“Journalism is the first rough draft of history” is a quote attributed commonly to the former Washington Post President and Publisher Philip L. Graham.
But who trains journalists on how to write better drafts?
Yes, great newsrooms (including The Ken’s) have the Desk function and other editors who help writers convert their reporting into better news stories. But if I’m being honest, given the tightly staffed newsrooms that are the norm today, much of that feedback is tactical. Meaning, it directly relates to a specific story draft and how best to refine and improve it. This is not bad, because the best way to become a better writer is through the iterative process of drafts, feedback, and refinement time after time.
But every now and then, its great to have strategic feedback too.
By this I mean a process to help writers step back from specific stories and improve their overall storytelling craft at a deeper, more fundamental level.
Which is why training is an important function inside vibrant newsrooms. It is important for journalists who spend precious time on a single story to delve deeper into their subjects, use multiple reporting tools, uncover unknown facets, and break new ground with their reportage.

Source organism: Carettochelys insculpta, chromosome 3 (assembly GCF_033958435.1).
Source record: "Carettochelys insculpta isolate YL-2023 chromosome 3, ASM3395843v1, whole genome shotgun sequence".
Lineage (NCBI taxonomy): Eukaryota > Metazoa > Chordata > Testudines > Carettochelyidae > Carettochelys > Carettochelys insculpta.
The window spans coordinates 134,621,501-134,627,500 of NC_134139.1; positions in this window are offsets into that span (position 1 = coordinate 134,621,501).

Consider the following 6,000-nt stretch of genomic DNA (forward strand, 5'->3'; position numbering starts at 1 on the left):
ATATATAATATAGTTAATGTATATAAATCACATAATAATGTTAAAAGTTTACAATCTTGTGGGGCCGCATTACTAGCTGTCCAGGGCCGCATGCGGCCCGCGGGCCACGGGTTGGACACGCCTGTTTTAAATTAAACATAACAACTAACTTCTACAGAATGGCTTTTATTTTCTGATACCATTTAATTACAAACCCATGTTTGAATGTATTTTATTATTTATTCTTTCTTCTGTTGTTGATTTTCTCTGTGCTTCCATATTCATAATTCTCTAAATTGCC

While a seasoned editor is often a reporter’s best guide, a training editor with considerable experience in deep dive reporting and a personal conviction in telling stories from multiple perspectives and dimensions can be a reporter’s best coach. At the newsroom level, training editors are also capable of observing larger patterns and then shape storytelling by codifying and documenting learnings into a knowledge base.
That’s why I’m thrilled to welcome Sai Manish as The Ken’s Training Editor.
With nearly 14 years of experience in journalism, Sai joins us from Business Standard, where he was an Associate Editor. In over 13 years in the media industry, he has worked across the television, print and digital mediums, and journalistic formats like investigative magazine journalism, general newspapers, financial newspapers and long form features.
It’s Sai’s breadth of experience as a reporter, writer and editor that made him a fit for the Training Editor role in an organization that today straddles multiple formats (with more in the pipeline).
Sai holds an economics degree from the Shri Ram College of Commerce in Delhi University, and a post-graduate degree in journalism from the Asian College of Journalism in Chennai.
He says he is one of the lucky few who make a living doing what they love. Oh, he also claims he can combine Tamil and Punjabi on the fly in sentences, leaving most Tamilians and Punjabis scratching their heads 😐
Like most of us at The Ken, you can reach Sai at his [email protected]